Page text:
Well that kicks all kinds of ass. I hope it lives up to the hype when they do the DNA test.A type D killer whale. Scientists are waiting for test results from a tissue sample, which could give them the DNA evidence to prove the new type is a distinct species. (Paul Tixier/CEBC CNRS/MNHN Paris/Associated Press)
For decades, there were tales from fishermen and tourists, even lots of photos, of a mysterious killer whale that just didn't look like all the others. But scientists had never seen one.
Now they have.
An international team of researchers found a couple dozen distinctly different orcas roaming in the oceans off southern Chile in January. Scientists are waiting for DNA tests from a tissue sample but think they may have found a distinct species.
The National Oceanic and Atmospheric Administration felt confident enough to trumpet the discovery of the long rumoured killer whale on Thursday. Some outside experts were more cautious, acknowledging the whales are different, but saying they'd wait for the test results to answer the species question.
This composite photo shows the potentially new type D killer whale, left, and the more commonly recognizable on the right. (Paul Tixier/CEBC CNRS/MNHN Paris/Associated Press; Chris Park/Associated Press)
"This is the most different looking killer whale I've ever seen," said Robert Pitman, an NOAA marine ecologist in San Diego. He was part of the team that spotted the orcas off Cape Horn at the tip of South America.
How different? The whale's signature large white eye patch is tiny on these new guys, barely noticeable. Their heads are a bit more rounded and less sleek than normal killer whales and their dorsal fins are narrower and pointed.
They likely mostly eat fish, not marine mammals like seals, as other killer whales do, Pitman said. Fishermen have complained about how good they are at poaching off fishing lines, snatching a 200-pound fish away.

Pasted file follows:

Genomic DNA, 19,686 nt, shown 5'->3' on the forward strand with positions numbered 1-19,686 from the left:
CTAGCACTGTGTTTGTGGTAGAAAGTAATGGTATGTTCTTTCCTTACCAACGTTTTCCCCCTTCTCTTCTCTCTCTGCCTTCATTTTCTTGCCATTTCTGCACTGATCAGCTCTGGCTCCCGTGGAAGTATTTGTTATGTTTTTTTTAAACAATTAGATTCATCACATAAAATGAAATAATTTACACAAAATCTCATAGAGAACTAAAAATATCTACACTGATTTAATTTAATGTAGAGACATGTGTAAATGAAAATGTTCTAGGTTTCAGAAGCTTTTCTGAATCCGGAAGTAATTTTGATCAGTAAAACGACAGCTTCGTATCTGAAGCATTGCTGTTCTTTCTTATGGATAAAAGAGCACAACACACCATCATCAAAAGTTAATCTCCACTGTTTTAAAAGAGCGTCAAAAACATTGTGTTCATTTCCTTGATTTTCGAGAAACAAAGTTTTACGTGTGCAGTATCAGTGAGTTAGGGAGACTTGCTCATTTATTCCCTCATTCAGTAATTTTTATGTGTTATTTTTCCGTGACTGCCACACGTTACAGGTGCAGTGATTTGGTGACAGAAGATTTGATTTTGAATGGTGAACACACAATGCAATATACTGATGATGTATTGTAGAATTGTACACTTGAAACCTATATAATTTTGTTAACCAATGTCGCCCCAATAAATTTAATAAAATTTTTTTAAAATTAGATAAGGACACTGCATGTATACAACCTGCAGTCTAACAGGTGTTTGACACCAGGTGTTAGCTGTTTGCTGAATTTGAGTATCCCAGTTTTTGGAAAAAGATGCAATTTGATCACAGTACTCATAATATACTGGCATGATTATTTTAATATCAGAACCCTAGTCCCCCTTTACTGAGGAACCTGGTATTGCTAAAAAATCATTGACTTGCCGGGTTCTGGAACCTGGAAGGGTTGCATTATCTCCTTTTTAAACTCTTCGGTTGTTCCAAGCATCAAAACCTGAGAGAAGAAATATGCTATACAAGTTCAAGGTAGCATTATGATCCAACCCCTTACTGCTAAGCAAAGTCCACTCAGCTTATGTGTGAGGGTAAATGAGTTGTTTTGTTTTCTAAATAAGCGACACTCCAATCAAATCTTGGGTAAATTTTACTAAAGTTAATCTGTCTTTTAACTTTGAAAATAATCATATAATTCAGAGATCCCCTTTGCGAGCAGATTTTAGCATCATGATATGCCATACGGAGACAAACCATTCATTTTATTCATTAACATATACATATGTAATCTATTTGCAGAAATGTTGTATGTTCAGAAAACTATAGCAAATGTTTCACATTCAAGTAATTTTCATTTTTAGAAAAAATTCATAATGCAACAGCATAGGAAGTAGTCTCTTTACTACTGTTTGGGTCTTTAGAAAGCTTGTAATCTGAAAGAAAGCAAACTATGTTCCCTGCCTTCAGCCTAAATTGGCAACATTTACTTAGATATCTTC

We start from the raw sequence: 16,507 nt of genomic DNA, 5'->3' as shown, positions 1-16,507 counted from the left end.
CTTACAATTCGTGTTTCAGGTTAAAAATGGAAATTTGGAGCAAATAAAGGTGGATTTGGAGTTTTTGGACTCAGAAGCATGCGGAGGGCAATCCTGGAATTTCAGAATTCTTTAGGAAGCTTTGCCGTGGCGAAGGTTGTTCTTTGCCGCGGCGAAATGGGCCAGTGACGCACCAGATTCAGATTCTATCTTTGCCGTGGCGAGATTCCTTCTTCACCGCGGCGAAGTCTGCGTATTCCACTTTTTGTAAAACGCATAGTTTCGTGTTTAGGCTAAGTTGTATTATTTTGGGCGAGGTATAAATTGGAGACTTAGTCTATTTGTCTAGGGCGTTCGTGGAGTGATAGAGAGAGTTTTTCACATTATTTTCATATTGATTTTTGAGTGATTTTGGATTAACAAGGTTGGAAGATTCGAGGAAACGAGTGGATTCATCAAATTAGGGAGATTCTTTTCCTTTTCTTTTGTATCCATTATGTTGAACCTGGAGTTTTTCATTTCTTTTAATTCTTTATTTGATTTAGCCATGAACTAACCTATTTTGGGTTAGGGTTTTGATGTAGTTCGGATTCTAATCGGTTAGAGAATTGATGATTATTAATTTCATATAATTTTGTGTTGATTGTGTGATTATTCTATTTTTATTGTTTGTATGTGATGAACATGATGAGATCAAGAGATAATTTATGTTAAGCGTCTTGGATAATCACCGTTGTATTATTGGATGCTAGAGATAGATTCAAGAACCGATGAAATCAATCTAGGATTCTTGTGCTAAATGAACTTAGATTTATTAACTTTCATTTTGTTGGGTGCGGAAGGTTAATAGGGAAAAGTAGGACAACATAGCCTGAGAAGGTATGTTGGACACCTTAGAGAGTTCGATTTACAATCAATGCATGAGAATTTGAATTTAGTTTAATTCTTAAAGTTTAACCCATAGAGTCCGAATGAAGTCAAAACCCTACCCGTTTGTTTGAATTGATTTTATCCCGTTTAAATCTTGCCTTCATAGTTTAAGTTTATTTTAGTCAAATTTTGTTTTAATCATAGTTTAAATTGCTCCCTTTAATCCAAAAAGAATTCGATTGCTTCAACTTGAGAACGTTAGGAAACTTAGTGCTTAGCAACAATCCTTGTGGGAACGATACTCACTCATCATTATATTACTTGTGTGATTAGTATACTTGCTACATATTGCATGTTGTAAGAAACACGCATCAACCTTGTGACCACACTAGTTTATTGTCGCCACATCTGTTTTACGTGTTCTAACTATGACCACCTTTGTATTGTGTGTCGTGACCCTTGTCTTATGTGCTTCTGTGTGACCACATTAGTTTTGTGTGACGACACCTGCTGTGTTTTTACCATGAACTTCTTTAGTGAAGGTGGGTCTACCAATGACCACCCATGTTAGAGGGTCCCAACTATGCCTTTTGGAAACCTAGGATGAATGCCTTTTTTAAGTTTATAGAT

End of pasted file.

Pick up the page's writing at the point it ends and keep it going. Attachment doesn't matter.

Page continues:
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Pitman said they are so different they probably can't breed with other killer whales and are likely a new species. At six to 7½ metres, they are slightly smaller than most killer whales. In the Southern Hemisphere, killer whales are considered all one species, classified in types A through C. This one is called type D or subantarctic killer whale.
Michael McGowen, marine mammal curator at the Smithsonian, said calling it a new species without genetic data may be premature. Still, he said, "I think it's pretty remarkable that there are still many things out there in the ocean like a huge killer whale that we don't know about."
I guess I know how Ahab felt, but for a good reason.
- Robert Pitman, marine ecologist
Scientists have heard about these distinctive whales ever since a mass stranding in New Zealand in 1955. Scientists initially thought it could be one family of killer whales that had a specific mutation, but the January discovery and all the photos in-between point to a different type, Pitman said.
He said they are hard to find because they live far south and away from shore, unlike most killer whales.
"The type D killer whale lives in the most inhospitable waters on the planet. It's a good place to hide."
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Pitman got interested in this mysterious killer whale when he was shown a photograph in 2005. When he and others decided to go find them, they followed the advice and directions of South American fishermen, who had seen the whales poaching their fish.
After weeks of waiting, about 25 of the whales came up to the scientists' boat, looking like they expected to be fed. Equipment problems prevented the scientists from recording enough of the whale songs, but they used a crossbow to get a tissue sample. Pitman said the whales are so big and their skin so tough that it didn't hurt them, saying the arrow "is like a soda straw bouncing off a truck tire."
Pitman said he'll never forget Jan. 21 when he finally saw his first and then a bunch of the type D orcas.
"For 14 years I was looking for these guys. I finally got to see them," Pitman said.
He acknowledged that he did sound like the revenge-seeking captain in the classic novel Moby-Dick.
"I guess I know how Ahab felt, but for a good reason," Pitman said.
While its not the first time in relatively recent history that a new whale has been discovered, it is a striking reminder of just how big and mysterious the world still is (and particularly the ocean), that something this large could go unconfirmed until the present day. I feel like this will give stories about other marine cryptids a boost in credibility, as well.
On a more somber note, it makes me wonder just how many species are going extinct without us ever even knowing they are there.